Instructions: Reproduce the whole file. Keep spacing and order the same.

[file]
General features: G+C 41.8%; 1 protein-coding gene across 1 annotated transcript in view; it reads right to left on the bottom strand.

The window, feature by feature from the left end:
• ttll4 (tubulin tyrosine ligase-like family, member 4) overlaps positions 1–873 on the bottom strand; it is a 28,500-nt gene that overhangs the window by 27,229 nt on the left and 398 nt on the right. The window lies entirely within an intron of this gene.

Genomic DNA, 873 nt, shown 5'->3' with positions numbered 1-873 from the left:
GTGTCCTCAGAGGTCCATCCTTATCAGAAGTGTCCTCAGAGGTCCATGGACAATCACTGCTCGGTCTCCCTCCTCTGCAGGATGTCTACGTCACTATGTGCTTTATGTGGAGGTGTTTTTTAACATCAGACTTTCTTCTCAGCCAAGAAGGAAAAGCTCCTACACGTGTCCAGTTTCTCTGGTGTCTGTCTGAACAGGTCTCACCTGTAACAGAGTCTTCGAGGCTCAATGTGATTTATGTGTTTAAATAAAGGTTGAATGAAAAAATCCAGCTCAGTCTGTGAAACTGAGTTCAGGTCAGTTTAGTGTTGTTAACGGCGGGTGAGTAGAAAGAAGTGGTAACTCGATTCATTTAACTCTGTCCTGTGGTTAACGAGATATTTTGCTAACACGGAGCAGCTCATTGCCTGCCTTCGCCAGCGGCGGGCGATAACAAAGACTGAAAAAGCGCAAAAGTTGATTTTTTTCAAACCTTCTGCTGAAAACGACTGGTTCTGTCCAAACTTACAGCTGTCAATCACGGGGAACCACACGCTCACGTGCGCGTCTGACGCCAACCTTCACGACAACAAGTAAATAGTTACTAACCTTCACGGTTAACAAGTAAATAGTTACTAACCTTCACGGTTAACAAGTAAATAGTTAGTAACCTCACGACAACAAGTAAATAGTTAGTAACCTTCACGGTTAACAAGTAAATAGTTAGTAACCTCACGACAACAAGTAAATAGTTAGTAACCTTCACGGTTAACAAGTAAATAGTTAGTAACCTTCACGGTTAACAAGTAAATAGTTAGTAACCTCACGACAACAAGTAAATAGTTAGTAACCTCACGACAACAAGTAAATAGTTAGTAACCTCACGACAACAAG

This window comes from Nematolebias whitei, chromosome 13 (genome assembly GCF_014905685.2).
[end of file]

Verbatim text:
General features: G+C 41.8%; 1 protein-coding gene across 1 annotated transcript in view; it reads right to left on the bottom strand.

The window, feature by feature from the left end:
• ttll4 (tubulin tyrosine ligase-like family, member 4) overlaps positions 1–873 on the bottom strand; it is a 28,500-nt gene that overhangs the window by 27,229 nt on the left and 398 nt on the right. The window lies entirely within an intron of this gene.

Genomic DNA, 873 nt, shown 5'->3' with positions numbered 1-873 from the left:
GTGTCCTCAGAGGTCCATCCTTATCAGAAGTGTCCTCAGAGGTCCATGGACAATCACTGCTCGGTCTCCCTCCTCTGCAGGATGTCTACGTCACTATGTGCTTTATGTGGAGGTGTTTTTTAACATCAGACTTTCTTCTCAGCCAAGAAGGAAAAGCTCCTACACGTGTCCAGTTTCTCTGGTGTCTGTCTGAACAGGTCTCACCTGTAACAGAGTCTTCGAGGCTCAATGTGATTTATGTGTTTAAATAAAGGTTGAATGAAAAAATCCAGCTCAGTCTGTGAAACTGAGTTCAGGTCAGTTTAGTGTTGTTAACGGCGGGTGAGTAGAAAGAAGTGGTAACTCGATTCATTTAACTCTGTCCTGTGGTTAACGAGATATTTTGCTAACACGGAGCAGCTCATTGCCTGCCTTCGCCAGCGGCGGGCGATAACAAAGACTGAAAAAGCGCAAAAGTTGATTTTTTTCAAACCTTCTGCTGAAAACGACTGGTTCTGTCCAAACTTACAGCTGTCAATCACGGGGAACCACACGCTCACGTGCGCGTCTGACGCCAACCTTCACGACAACAAGTAAATAGTTACTAACCTTCACGGTTAACAAGTAAATAGTTACTAACCTTCACGGTTAACAAGTAAATAGTTAGTAACCTCACGACAACAAGTAAATAGTTAGTAACCTTCACGGTTAACAAGTAAATAGTTAGTAACCTCACGACAACAAGTAAATAGTTAGTAACCTTCACGGTTAACAAGTAAATAGTTAGTAACCTTCACGGTTAACAAGTAAATAGTTAGTAACCTCACGACAACAAGTAAATAGTTAGTAACCTCACGACAACAAGTAAATAGTTAGTAACCTCACGACAACAAG

This window comes from Nematolebias whitei, chromosome 13 (genome assembly GCF_014905685.2).